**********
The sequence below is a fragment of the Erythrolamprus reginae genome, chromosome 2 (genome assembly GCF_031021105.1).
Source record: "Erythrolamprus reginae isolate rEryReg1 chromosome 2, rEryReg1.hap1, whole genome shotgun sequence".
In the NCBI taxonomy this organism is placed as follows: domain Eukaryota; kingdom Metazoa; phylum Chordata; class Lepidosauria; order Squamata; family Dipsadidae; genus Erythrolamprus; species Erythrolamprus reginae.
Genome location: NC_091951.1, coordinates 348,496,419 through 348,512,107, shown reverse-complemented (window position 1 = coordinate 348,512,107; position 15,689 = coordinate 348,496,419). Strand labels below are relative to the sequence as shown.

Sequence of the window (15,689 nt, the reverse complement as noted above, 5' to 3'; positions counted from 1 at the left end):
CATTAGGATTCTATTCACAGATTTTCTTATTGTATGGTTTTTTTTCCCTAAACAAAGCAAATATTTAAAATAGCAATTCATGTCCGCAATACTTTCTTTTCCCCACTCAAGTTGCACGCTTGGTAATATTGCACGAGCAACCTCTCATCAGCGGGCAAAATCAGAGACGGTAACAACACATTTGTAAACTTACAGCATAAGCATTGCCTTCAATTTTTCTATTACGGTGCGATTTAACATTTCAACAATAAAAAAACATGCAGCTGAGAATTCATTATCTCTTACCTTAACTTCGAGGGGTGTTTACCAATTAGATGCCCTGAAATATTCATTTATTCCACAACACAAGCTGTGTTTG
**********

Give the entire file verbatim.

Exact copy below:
The sequence below is a fragment of the Erythrolamprus reginae genome, chromosome 2 (genome assembly GCF_031021105.1).
Source record: "Erythrolamprus reginae isolate rEryReg1 chromosome 2, rEryReg1.hap1, whole genome shotgun sequence".
In the NCBI taxonomy this organism is placed as follows: domain Eukaryota; kingdom Metazoa; phylum Chordata; class Lepidosauria; order Squamata; family Dipsadidae; genus Erythrolamprus; species Erythrolamprus reginae.
Genome location: NC_091951.1, coordinates 348,496,419 through 348,512,107, shown reverse-complemented (window position 1 = coordinate 348,512,107; position 15,689 = coordinate 348,496,419). Strand labels below are relative to the sequence as shown.

Sequence of the window (15,689 nt, the reverse complement as noted above, 5' to 3'; positions counted from 1 at the left end):
CATTAGGATTCTATTCACAGATTTTCTTATTGTATGGTTTTTTTTCCCTAAACAAAGCAAATATTTAAAATAGCAATTCATGTCCGCAATACTTTCTTTTCCCCACTCAAGTTGCACGCTTGGTAATATTGCACGAGCAACCTCTCATCAGCGGGCAAAATCAGAGACGGTAACAACACATTTGTAAACTTACAGCATAAGCATTGCCTTCAATTTTTCTATTACGGTGCGATTTAACATTTCAACAATAAAAAAACATGCAGCTGAGAATTCATTATCTCTTACCTTAACTTCGAGGGGTGTTTACCAATTAGATGCCCTGAAATATTCATTTATTCCACAACACAAGCTGTGTTTG